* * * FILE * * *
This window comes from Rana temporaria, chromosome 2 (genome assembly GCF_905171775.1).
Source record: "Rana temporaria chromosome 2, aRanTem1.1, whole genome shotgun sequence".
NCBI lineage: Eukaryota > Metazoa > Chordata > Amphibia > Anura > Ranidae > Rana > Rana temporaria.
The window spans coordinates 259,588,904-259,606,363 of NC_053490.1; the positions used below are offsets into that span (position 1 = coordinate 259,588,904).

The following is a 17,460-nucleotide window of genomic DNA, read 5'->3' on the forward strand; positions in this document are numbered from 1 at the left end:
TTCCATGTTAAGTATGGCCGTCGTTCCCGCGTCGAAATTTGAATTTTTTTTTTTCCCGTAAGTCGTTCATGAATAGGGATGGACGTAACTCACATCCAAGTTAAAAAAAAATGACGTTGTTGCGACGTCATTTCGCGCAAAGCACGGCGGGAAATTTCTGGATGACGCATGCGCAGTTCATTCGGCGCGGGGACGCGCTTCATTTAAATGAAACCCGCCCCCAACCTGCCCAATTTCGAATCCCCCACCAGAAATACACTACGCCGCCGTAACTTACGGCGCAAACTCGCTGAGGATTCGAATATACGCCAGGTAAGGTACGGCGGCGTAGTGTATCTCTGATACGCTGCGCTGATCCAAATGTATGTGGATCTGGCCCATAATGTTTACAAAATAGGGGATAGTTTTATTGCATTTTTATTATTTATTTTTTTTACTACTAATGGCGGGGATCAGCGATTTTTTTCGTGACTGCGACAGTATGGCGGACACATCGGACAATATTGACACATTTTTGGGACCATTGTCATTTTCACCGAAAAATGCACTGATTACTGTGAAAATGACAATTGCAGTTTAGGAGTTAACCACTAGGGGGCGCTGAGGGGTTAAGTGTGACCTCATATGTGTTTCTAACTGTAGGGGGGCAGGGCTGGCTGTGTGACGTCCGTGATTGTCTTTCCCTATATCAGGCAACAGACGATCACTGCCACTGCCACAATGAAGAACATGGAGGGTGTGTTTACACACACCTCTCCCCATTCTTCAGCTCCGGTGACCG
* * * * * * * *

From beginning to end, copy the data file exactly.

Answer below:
This window comes from Rana temporaria, chromosome 2 (genome assembly GCF_905171775.1).
Source record: "Rana temporaria chromosome 2, aRanTem1.1, whole genome shotgun sequence".
NCBI lineage: Eukaryota > Metazoa > Chordata > Amphibia > Anura > Ranidae > Rana > Rana temporaria.
The window spans coordinates 259,588,904-259,606,363 of NC_053490.1; the positions used below are offsets into that span (position 1 = coordinate 259,588,904).

The following is a 17,460-nucleotide window of genomic DNA, read 5'->3' on the forward strand; positions in this document are numbered from 1 at the left end:
TTCCATGTTAAGTATGGCCGTCGTTCCCGCGTCGAAATTTGAATTTTTTTTTTTCCCGTAAGTCGTTCATGAATAGGGATGGACGTAACTCACATCCAAGTTAAAAAAAAATGACGTTGTTGCGACGTCATTTCGCGCAAAGCACGGCGGGAAATTTCTGGATGACGCATGCGCAGTTCATTCGGCGCGGGGACGCGCTTCATTTAAATGAAACCCGCCCCCAACCTGCCCAATTTCGAATCCCCCACCAGAAATACACTACGCCGCCGTAACTTACGGCGCAAACTCGCTGAGGATTCGAATATACGCCAGGTAAGGTACGGCGGCGTAGTGTATCTCTGATACGCTGCGCTGATCCAAATGTATGTGGATCTGGCCCATAATGTTTACAAAATAGGGGATAGTTTTATTGCATTTTTATTATTTATTTTTTTTACTACTAATGGCGGGGATCAGCGATTTTTTTCGTGACTGCGACAGTATGGCGGACACATCGGACAATATTGACACATTTTTGGGACCATTGTCATTTTCACCGAAAAATGCACTGATTACTGTGAAAATGACAATTGCAGTTTAGGAGTTAACCACTAGGGGGCGCTGAGGGGTTAAGTGTGACCTCATATGTGTTTCTAACTGTAGGGGGGCAGGGCTGGCTGTGTGACGTCCGTGATTGTCTTTCCCTATATCAGGCAACAGACGATCACTGCCACTGCCACAATGAAGAACATGGAGGGTGTGTTTACACACACCTCTCCCCATTCTTCAGCTCCGGTGACCG